The Saracen’s Mark by S. W. Perry – Dangerous times in Elizabethan London and beyond

 

This is the third book featuring Nicholas Shelby, Bianca Merton and Elizabethan London, which is basically a third character. Nicholas is an unconventional physician who is frequently regarded as suspect because of his refusal to accept standard medical practices of the time. Bianca is from Padua, and has a lot of experience in herbal and other remedies, as well as a certain ambiguity of her faith. The novel begins with events in Bankside, a notorious part of London, popularly considered to be the home of thieves and other dubious characters. This is a really well set up context, full of details and local colour which reveals a huge amount of research which is beautifully understated. The dialogue is lively and realistic, with small surprises and revelations. There is a little interdependent community in this book, and there are many references to previous events, but this book can definitely be read as a standalone novel. In this book the range of Nicholas’ travels exceed those of the previous two novels in the series, as he feels obliged to travel to Marrakech. Neither Nicholas or Bianca find life easy, as challenges crop up for them in many ways. I found this a really enjoyable read, and I am pleased to be able to review it.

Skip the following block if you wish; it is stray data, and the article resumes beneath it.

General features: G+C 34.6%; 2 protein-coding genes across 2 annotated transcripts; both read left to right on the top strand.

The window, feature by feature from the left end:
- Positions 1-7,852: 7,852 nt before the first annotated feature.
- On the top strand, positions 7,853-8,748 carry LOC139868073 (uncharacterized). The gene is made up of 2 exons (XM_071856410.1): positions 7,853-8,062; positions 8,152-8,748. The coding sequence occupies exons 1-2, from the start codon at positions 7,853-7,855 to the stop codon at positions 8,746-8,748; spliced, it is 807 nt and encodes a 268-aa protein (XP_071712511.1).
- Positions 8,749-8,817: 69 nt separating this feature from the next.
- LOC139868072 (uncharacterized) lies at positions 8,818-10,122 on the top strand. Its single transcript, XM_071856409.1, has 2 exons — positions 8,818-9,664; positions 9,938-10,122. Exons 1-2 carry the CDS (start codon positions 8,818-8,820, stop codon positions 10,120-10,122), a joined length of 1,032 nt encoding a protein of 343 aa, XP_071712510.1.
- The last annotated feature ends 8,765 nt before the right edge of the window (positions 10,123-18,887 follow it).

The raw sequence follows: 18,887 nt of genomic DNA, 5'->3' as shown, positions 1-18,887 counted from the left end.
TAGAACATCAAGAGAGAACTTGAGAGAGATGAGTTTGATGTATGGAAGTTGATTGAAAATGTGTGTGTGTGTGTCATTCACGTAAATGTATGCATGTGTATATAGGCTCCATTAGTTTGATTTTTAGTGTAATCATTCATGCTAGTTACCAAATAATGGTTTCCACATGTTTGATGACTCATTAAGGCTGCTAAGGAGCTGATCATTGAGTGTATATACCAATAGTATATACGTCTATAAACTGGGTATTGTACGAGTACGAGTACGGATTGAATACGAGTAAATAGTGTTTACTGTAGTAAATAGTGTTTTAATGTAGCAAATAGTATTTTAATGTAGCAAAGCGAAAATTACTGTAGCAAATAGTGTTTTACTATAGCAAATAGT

The novel begins with Nicholas being summoned in the middle of the night to attend Sir Robert Cecil, son of Queen Elizabeth’s chief adviser. He has been at Sir Robert’s service for a few years, always on the edge of danger from the machinations of the cunning spymaster. Initially he only wants to consult Nicholas as a physician, but it soon becomes obvious that he is interested in something more complex. When a celebration ends with a young man going missing, both Nicholas and Bianca are deeply worried; there are all sorts of dangers to a man of foreign background. A terrible discovery both frightens and intrigues Nicholas, and soon he finds that he is in contact with the rather demanding Cecil once more. As he feels forced to leave the country on a mission he does not fully understand, both he and Bianca feel that they have left much unsaid. Meanwhile, Bianca has to deal with a terrifying plague that threatens everything she has built up over the past few years. In addition, it seems that a rich and influential man has several designs upon Bianca that go beyond physical attraction.

 

 This is a fascinating book which has its brutal moments, and there are moments of high drama and risk. It has much to say about the religious differences which separated people in London and internationally. The other big issues of the time, such as slavery and medical developments play their part in this novel.  The writing is so good that vivid sounds, smells and more are conveyed. The female characters play a strong and independent role in this novel. I found it very exciting and enthralling, a real page turner. I really enjoyed this book, and I recommend it to anyone who enjoys lively historical fiction, with more than a hint of suspense.    

 

I really enjoyed this book; historical fiction is a favourite of mine and this is particularly good at featuring a brave and resourceful woman or two. It is set in a popular historical period but takes a very different view, with a subversive doctor and a suspect tavern keeper. It is a very different read from some of the others reviewed here! 


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